People under 65 are reaping the benefits of the smoking ban, with women doing even better than men. “It’s clear, avoiding second-smoke has got positive consequences. For women, the benefits are even greater: amongst them, coronary diseases have declined by a third”, said Mr Navrot.
Why is the smoking ban more beneficial to women? “They usually work indoors and, as a result, were exposed to more second-hand smoke at work. On top of that, by exposure to smoke, they lose the protecting effects of the oestrogen hormone.”
The data used in the study dates from 2006 to 2009, immediately after the ban on smoking at work came into effect. The ban on smoking in restaurants dates back to that period as well. “The latter has had less effect on people’s health”, according to Mr Navrot. Smoking in pubs was only prohibited after 2010, so the benefits of this could not be established in this study.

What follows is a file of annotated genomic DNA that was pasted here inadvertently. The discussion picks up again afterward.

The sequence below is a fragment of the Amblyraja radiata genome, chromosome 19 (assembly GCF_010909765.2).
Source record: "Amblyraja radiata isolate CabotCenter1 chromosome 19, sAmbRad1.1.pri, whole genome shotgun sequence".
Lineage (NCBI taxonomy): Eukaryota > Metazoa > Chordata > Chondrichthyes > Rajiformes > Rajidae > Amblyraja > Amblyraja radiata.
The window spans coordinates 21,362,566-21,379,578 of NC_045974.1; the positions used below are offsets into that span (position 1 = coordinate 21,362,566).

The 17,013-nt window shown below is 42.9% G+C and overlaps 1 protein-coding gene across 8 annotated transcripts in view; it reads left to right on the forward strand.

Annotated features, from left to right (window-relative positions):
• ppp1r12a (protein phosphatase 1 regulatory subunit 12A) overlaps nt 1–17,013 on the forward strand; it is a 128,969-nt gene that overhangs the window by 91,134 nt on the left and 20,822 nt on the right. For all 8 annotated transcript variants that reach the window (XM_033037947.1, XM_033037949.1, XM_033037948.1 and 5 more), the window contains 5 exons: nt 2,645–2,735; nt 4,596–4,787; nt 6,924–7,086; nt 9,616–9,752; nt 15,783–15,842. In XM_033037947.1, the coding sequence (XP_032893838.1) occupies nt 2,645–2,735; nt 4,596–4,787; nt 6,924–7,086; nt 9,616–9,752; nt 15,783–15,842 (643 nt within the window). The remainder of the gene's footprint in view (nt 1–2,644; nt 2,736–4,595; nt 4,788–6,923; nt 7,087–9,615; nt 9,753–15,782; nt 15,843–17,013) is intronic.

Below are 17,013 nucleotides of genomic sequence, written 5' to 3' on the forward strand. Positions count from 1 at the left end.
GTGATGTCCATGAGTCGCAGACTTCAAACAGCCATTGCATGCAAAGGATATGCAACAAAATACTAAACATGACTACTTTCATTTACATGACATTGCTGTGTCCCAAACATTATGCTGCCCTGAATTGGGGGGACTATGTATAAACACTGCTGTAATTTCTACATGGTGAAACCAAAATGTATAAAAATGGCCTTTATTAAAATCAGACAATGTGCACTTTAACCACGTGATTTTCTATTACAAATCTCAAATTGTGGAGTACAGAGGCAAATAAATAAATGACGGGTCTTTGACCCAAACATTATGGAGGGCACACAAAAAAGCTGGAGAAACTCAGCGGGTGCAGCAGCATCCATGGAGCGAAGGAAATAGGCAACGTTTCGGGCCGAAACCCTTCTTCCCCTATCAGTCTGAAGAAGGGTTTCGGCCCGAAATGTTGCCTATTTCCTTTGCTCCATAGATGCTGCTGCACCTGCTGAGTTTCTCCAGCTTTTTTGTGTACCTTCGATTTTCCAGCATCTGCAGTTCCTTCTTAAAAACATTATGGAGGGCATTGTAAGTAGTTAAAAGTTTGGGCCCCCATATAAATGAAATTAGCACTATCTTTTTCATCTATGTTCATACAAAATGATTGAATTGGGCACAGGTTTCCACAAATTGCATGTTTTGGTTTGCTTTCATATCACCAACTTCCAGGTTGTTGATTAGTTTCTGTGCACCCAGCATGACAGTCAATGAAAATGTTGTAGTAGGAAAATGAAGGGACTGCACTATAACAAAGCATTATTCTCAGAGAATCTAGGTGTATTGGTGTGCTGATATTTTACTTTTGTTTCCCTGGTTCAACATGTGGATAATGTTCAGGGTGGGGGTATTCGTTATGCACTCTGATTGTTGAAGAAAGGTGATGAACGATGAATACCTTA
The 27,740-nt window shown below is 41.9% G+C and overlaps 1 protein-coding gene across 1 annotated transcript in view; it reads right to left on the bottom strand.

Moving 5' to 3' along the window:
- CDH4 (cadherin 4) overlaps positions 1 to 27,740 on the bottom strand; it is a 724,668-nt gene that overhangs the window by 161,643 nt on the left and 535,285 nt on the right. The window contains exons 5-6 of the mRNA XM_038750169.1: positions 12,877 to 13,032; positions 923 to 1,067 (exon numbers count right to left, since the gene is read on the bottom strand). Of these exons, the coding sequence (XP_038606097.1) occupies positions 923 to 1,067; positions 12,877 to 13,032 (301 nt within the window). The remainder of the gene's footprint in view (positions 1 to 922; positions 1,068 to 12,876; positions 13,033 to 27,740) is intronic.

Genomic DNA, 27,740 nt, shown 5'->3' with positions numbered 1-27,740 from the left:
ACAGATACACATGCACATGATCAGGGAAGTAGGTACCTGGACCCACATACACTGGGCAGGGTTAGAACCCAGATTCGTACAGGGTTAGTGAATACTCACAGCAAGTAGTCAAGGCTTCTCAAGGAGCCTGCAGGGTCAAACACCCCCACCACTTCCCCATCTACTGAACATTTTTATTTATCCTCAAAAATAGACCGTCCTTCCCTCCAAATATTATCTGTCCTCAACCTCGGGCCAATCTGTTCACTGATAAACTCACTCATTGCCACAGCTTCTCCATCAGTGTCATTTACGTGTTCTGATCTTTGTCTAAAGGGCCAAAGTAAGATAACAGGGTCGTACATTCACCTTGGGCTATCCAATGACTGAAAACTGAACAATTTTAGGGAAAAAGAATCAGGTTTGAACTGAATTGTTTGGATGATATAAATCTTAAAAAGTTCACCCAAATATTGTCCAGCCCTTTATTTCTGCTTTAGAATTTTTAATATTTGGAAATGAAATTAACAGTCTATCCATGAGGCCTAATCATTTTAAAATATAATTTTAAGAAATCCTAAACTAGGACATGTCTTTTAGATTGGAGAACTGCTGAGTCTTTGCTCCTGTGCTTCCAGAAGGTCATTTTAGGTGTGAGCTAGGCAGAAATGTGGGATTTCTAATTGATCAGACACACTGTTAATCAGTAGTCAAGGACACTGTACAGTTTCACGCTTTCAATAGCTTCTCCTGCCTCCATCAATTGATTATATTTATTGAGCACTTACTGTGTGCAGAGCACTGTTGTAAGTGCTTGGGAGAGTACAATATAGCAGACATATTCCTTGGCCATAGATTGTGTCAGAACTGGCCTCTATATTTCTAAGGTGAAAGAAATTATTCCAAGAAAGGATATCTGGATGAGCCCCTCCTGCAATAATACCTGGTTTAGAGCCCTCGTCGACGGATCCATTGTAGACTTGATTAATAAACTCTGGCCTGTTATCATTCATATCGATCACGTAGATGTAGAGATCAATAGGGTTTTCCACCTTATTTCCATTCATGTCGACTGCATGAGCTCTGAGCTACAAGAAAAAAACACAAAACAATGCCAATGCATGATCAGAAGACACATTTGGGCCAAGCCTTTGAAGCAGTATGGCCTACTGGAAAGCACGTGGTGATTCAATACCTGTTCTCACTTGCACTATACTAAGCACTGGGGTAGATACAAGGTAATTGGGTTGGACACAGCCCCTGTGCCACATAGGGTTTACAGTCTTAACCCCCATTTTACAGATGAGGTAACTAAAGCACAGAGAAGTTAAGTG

Parents avoid smoking in front of their children
Another positive effect is that the smoking ban in specific locations seems to influence the behaviour of smokers. “We see that people are smoking less around each other. Parents, for instance, are avoiding to smoke in front of their children. The ban also has been a cause for people to quit or cut back dramatically.”
Even though this was a Flemish study, it’s thought the positive trend will also be noticeable in the rest of the country. Other countries have seen a similar impact after outlawing smoking in certain places. However, there are still some hurdles to overcome, according to Mr Navrot.
“Only 16% of the world population is protected by smoking laws. In many countries, there simply is no such thing as a smoking ban. We really have to adhere to our laws, because the health benefits are clearly worth it.”